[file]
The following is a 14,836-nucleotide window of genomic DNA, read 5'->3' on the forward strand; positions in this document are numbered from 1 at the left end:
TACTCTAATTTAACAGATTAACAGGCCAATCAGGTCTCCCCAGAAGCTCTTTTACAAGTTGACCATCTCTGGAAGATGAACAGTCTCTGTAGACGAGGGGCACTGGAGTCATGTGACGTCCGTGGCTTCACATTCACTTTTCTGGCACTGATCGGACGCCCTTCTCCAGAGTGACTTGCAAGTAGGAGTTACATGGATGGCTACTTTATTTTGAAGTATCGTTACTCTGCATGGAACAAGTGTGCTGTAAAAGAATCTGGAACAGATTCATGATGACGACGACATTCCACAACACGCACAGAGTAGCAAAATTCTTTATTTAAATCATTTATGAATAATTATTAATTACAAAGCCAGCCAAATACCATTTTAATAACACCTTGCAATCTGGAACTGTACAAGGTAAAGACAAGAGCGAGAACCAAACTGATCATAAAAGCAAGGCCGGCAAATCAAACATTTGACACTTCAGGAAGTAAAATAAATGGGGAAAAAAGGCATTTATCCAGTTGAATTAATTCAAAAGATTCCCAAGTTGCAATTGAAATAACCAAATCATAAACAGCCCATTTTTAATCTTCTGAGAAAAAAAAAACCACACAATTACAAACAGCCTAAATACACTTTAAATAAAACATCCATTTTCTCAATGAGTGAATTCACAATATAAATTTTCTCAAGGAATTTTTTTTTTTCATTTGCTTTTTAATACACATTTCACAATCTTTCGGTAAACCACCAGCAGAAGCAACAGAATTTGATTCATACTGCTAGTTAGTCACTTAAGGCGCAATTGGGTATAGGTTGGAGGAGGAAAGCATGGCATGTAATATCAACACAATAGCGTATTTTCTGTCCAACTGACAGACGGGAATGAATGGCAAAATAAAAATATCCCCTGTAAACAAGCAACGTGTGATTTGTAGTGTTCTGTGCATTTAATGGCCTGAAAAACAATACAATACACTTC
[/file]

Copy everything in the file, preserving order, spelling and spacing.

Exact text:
The following is a 14,836-nucleotide window of genomic DNA, read 5'->3' on the forward strand; positions in this document are numbered from 1 at the left end:
TACTCTAATTTAACAGATTAACAGGCCAATCAGGTCTCCCCAGAAGCTCTTTTACAAGTTGACCATCTCTGGAAGATGAACAGTCTCTGTAGACGAGGGGCACTGGAGTCATGTGACGTCCGTGGCTTCACATTCACTTTTCTGGCACTGATCGGACGCCCTTCTCCAGAGTGACTTGCAAGTAGGAGTTACATGGATGGCTACTTTATTTTGAAGTATCGTTACTCTGCATGGAACAAGTGTGCTGTAAAAGAATCTGGAACAGATTCATGATGACGACGACATTCCACAACACGCACAGAGTAGCAAAATTCTTTATTTAAATCATTTATGAATAATTATTAATTACAAAGCCAGCCAAATACCATTTTAATAACACCTTGCAATCTGGAACTGTACAAGGTAAAGACAAGAGCGAGAACCAAACTGATCATAAAAGCAAGGCCGGCAAATCAAACATTTGACACTTCAGGAAGTAAAATAAATGGGGAAAAAAGGCATTTATCCAGTTGAATTAATTCAAAAGATTCCCAAGTTGCAATTGAAATAACCAAATCATAAACAGCCCATTTTTAATCTTCTGAGAAAAAAAAAACCACACAATTACAAACAGCCTAAATACACTTTAAATAAAACATCCATTTTCTCAATGAGTGAATTCACAATATAAATTTTCTCAAGGAATTTTTTTTTTTCATTTGCTTTTTAATACACATTTCACAATCTTTCGGTAAACCACCAGCAGAAGCAACAGAATTTGATTCATACTGCTAGTTAGTCACTTAAGGCGCAATTGGGTATAGGTTGGAGGAGGAAAGCATGGCATGTAATATCAACACAATAGCGTATTTTCTGTCCAACTGACAGACGGGAATGAATGGCAAAATAAAAATATCCCCTGTAAACAAGCAACGTGTGATTTGTAGTGTTCTGTGCATTTAATGGCCTGAAAAACAATACAATACACTTC